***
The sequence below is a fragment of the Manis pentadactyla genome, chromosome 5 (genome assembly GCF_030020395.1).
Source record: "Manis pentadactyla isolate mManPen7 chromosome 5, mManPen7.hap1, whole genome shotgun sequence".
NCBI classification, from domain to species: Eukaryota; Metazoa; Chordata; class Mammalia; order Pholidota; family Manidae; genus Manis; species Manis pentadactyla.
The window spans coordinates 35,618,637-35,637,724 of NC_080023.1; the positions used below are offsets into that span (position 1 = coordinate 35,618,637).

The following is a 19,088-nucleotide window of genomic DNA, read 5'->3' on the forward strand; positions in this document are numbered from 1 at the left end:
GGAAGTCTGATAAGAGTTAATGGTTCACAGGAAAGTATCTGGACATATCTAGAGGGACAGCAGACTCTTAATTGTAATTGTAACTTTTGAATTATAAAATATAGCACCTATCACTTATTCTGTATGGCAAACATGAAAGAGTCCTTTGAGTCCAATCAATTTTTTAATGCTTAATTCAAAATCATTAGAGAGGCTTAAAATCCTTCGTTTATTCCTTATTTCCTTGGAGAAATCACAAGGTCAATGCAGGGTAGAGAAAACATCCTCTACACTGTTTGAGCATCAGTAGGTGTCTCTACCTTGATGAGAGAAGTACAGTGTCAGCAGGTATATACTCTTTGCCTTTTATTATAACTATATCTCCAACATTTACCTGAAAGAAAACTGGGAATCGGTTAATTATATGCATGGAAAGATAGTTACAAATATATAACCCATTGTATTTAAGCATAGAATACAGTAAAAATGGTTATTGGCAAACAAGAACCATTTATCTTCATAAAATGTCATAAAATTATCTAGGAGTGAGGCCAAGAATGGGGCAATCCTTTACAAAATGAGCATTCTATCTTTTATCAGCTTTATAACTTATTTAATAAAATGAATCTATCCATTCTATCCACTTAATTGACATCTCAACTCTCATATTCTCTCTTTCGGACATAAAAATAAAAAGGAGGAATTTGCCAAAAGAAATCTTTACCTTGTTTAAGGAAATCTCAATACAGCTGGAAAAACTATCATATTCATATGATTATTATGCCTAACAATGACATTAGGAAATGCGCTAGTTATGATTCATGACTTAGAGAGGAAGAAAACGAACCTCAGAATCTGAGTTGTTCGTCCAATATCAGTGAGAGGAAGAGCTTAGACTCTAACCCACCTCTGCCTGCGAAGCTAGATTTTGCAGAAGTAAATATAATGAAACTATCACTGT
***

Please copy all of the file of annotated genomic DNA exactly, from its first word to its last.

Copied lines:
The sequence below is a fragment of the Manis pentadactyla genome, chromosome 5 (genome assembly GCF_030020395.1).
Source record: "Manis pentadactyla isolate mManPen7 chromosome 5, mManPen7.hap1, whole genome shotgun sequence".
NCBI classification, from domain to species: Eukaryota; Metazoa; Chordata; class Mammalia; order Pholidota; family Manidae; genus Manis; species Manis pentadactyla.
The window spans coordinates 35,618,637-35,637,724 of NC_080023.1; the positions used below are offsets into that span (position 1 = coordinate 35,618,637).

The following is a 19,088-nucleotide window of genomic DNA, read 5'->3' on the forward strand; positions in this document are numbered from 1 at the left end:
GGAAGTCTGATAAGAGTTAATGGTTCACAGGAAAGTATCTGGACATATCTAGAGGGACAGCAGACTCTTAATTGTAATTGTAACTTTTGAATTATAAAATATAGCACCTATCACTTATTCTGTATGGCAAACATGAAAGAGTCCTTTGAGTCCAATCAATTTTTTAATGCTTAATTCAAAATCATTAGAGAGGCTTAAAATCCTTCGTTTATTCCTTATTTCCTTGGAGAAATCACAAGGTCAATGCAGGGTAGAGAAAACATCCTCTACACTGTTTGAGCATCAGTAGGTGTCTCTACCTTGATGAGAGAAGTACAGTGTCAGCAGGTATATACTCTTTGCCTTTTATTATAACTATATCTCCAACATTTACCTGAAAGAAAACTGGGAATCGGTTAATTATATGCATGGAAAGATAGTTACAAATATATAACCCATTGTATTTAAGCATAGAATACAGTAAAAATGGTTATTGGCAAACAAGAACCATTTATCTTCATAAAATGTCATAAAATTATCTAGGAGTGAGGCCAAGAATGGGGCAATCCTTTACAAAATGAGCATTCTATCTTTTATCAGCTTTATAACTTATTTAATAAAATGAATCTATCCATTCTATCCACTTAATTGACATCTCAACTCTCATATTCTCTCTTTCGGACATAAAAATAAAAAGGAGGAATTTGCCAAAAGAAATCTTTACCTTGTTTAAGGAAATCTCAATACAGCTGGAAAAACTATCATATTCATATGATTATTATGCCTAACAATGACATTAGGAAATGCGCTAGTTATGATTCATGACTTAGAGAGGAAGAAAACGAACCTCAGAATCTGAGTTGTTCGTCCAATATCAGTGAGAGGAAGAGCTTAGACTCTAACCCACCTCTGCCTGCGAAGCTAGATTTTGCAGAAGTAAATATAATGAAACTATCACTGT